In 2018, the advanced transportation sector saw both the largest increase and the fastest growth (34%) in the U.S advanced energy market. Leading this growth was revenue from plug-in Electric Vehicles (EVs), mainly comprised of the light-duty market. Just as important is the burgeoning market of medium- and heavy-duty vehicles (MD/HDVs), which include the likes of school buses, city transit buses, delivery trucks, and garbage trucks. Medium- and heavy-duty EV adoption is expected to increase globally, reaching over 5 million vehicles on the road by 2030. Some analysts predict that half of the world’s municipal bus fleet will be electric by 2025. Get ready for EVs to go big!
Thanks to their cost and operational benefits, new electric bus and truck models are gaining the attention of commercial, municipal, and state fleet operators. Municipalities, state regulatory agencies, and major auto manufacturers alike are making commitments to electrify their medium- and heavy-duty vehicles. Fleet owners, who are highly focused on the total cost of ownership (TCO) – which incorporates the purchase price and operating costs – when evaluating a vehicle, are beginning to incorporate them into their MDV/HDV portfolios. The opportunity for TCO savings from these vehicles comes primarily from their lower maintenance and fuel costs.
Combine the potential operational and cost saving benefits with the fact that traditional combustion versions of these vehicles are major sources of local air pollution and it should come as no surprise that electric versions of these vehicles are in the fast lane to adoption. The transportation sector recently passed the electricity sector as the largest contributor to greenhouse gas (GHG) emissions in the United States and MDV/HDVs are responsible for 23% of transportation emissions. Electrifying these vehicles would eliminate tailpipe emissions, which is important for both corporate and government customers that are striving to meet air quality, public health, and sustainability goals. Major companies with U.S. operations, including IKEA, Walmart, and UPS, are looking to roll out EV fleets and have taken steps toward this objective, recognizing these benefits.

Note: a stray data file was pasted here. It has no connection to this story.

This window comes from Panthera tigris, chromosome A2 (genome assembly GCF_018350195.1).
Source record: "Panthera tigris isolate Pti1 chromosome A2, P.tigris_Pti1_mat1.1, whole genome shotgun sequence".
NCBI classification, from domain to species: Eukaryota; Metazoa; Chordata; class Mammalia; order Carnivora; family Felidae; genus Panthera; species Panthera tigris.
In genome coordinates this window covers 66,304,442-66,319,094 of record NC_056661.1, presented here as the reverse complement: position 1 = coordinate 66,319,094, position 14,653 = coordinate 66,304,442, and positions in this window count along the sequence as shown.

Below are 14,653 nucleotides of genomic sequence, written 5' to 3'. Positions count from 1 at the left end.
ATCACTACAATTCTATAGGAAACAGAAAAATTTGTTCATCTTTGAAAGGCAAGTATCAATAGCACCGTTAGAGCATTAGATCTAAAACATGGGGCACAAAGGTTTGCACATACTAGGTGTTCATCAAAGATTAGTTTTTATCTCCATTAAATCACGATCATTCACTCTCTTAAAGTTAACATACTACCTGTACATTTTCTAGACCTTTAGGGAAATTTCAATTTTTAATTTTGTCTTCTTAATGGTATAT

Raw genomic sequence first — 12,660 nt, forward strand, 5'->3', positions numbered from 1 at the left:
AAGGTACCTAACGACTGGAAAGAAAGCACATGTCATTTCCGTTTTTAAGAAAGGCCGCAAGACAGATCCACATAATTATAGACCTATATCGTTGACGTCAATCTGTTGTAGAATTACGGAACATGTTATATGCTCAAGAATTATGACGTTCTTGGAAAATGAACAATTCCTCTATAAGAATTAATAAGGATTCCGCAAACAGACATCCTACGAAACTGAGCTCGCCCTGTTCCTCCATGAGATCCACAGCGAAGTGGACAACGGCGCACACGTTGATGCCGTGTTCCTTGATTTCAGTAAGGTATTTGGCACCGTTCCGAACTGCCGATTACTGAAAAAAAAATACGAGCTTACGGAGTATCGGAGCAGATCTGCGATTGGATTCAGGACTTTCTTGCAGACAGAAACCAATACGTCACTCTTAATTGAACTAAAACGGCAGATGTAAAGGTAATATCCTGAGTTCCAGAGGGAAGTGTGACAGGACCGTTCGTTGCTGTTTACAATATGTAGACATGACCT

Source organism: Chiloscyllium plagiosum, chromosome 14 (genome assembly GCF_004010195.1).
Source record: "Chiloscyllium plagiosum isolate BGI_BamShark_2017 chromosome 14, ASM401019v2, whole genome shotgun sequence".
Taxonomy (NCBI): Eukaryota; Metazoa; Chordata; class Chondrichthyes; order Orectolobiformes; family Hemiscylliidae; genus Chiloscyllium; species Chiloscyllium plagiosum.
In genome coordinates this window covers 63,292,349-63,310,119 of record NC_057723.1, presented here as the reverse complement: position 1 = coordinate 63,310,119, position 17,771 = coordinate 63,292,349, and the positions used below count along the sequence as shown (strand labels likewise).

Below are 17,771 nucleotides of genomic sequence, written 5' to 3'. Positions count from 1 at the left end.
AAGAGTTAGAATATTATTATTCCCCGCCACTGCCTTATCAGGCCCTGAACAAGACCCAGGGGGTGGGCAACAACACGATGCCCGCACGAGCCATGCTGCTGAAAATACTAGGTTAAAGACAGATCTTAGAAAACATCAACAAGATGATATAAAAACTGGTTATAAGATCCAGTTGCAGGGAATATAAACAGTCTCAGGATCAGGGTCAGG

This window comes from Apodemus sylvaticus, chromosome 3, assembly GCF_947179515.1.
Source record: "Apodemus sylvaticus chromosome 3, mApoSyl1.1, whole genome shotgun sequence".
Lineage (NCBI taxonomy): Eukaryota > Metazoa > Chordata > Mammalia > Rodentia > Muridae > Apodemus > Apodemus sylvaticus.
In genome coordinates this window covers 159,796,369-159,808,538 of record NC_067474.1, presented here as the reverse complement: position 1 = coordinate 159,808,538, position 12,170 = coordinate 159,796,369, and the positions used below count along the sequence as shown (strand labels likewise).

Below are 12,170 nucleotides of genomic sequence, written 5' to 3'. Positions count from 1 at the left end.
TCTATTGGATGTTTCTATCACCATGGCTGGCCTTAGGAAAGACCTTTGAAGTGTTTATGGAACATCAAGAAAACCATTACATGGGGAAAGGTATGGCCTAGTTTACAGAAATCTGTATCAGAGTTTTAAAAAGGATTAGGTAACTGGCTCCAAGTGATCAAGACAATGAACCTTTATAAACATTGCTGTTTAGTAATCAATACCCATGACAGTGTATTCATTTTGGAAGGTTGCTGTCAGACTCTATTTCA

“As commercial and industrial fleet operators, along with state and local governments, eye the long-term benefits of electric buses and trucks, we are seeing the beginning of significant adoption,” says AEE Managing Director Matt Stanberry.”Lower fuel and maintenance costs, significant operational capabilities, and quieter rides give electric buses and trucks a leg up for fleet owners, while offering air quality and economic benefits for the wider public. Electrification of certain segments of bus and truck transportation could come as fast as electric cars, if not faster.”
Electric buses illustrate a major trend within the MDV/HDV segment, as these vehicles offer an attractive alternative to traditional diesel-powered buses. Cities including Dallas, Philadelphia, Chicago, and Louisville have begun adding electric transit buses to their fleets. Just this month, the California Energy Commission (CEC) approved nearly $70 million in funding to replace more than 200 diesel school buses with all-electric buses. Likewise, major commercial automakers are paying attention to this prospering transportation segment. Proterra, a leader in North America for electric transit buses, counts BMW and Germany’s Daimler, the top maker of commercial vehicles and the parent of Mercedes-Benz, as investors. Berskshire Hathaway-backed BYD, another leader in the electric transit bus market, is also making its mark in the refuse market, delivering a rear-loading electric garbage truck to Seattle hauler Recology and an automated side-loader to Waste Resources, Inc., in Carson, CA.
Speaking of refuse trucks, Volvo Trucks delivered their first all-electric vehicles in early 2019, including a refuse truck that went to waste-and-recycling company Renova. Additionally, medium-duty and drayage trucks for short-haul transport are being electrified. Daimler Trucks unveiled the Freightliner eM2 106, an all-electric solution for the medium-duty segment in addition to the Freightliner eCascadia, a heavy-duty battery electric truck.
With a myriad of benefits and new models arriving, there is only one direction the medium- and heavy-duty market is headed, and that is electric.
We outline for policymakers the benefits that private and public fleet operators are beginning to see in electric buses and trucks in our recent fact sheet, Electrifying Medium- and Heavy-Duty Vehicles, available by clicking below.